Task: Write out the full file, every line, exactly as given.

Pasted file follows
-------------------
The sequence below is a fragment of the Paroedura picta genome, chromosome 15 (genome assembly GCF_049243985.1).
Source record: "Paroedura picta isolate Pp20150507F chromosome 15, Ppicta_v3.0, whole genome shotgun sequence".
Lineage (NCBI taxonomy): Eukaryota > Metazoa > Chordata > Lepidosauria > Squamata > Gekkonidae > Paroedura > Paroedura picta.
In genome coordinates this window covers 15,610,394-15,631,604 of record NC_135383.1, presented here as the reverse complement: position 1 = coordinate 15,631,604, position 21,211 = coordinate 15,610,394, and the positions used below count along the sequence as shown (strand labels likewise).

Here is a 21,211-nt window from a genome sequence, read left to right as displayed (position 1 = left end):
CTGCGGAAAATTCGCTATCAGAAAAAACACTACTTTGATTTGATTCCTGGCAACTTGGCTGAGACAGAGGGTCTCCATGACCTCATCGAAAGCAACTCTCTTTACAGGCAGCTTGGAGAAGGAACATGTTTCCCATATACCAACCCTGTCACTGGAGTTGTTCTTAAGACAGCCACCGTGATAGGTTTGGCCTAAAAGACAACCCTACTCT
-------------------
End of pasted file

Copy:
The sequence below is a fragment of the Paroedura picta genome, chromosome 15 (genome assembly GCF_049243985.1).
Source record: "Paroedura picta isolate Pp20150507F chromosome 15, Ppicta_v3.0, whole genome shotgun sequence".
Lineage (NCBI taxonomy): Eukaryota > Metazoa > Chordata > Lepidosauria > Squamata > Gekkonidae > Paroedura > Paroedura picta.
In genome coordinates this window covers 15,610,394-15,631,604 of record NC_135383.1, presented here as the reverse complement: position 1 = coordinate 15,631,604, position 21,211 = coordinate 15,610,394, and the positions used below count along the sequence as shown (strand labels likewise).

Here is a 21,211-nt window from a genome sequence, read left to right as displayed (position 1 = left end):
CTGCGGAAAATTCGCTATCAGAAAAAACACTACTTTGATTTGATTCCTGGCAACTTGGCTGAGACAGAGGGTCTCCATGACCTCATCGAAAGCAACTCTCTTTACAGGCAGCTTGGAGAAGGAACATGTTTCCCATATACCAACCCTGTCACTGGAGTTGTTCTTAAGACAGCCACCGTGATAGGTTTGGCCTAAAAGACAACCCTACTCT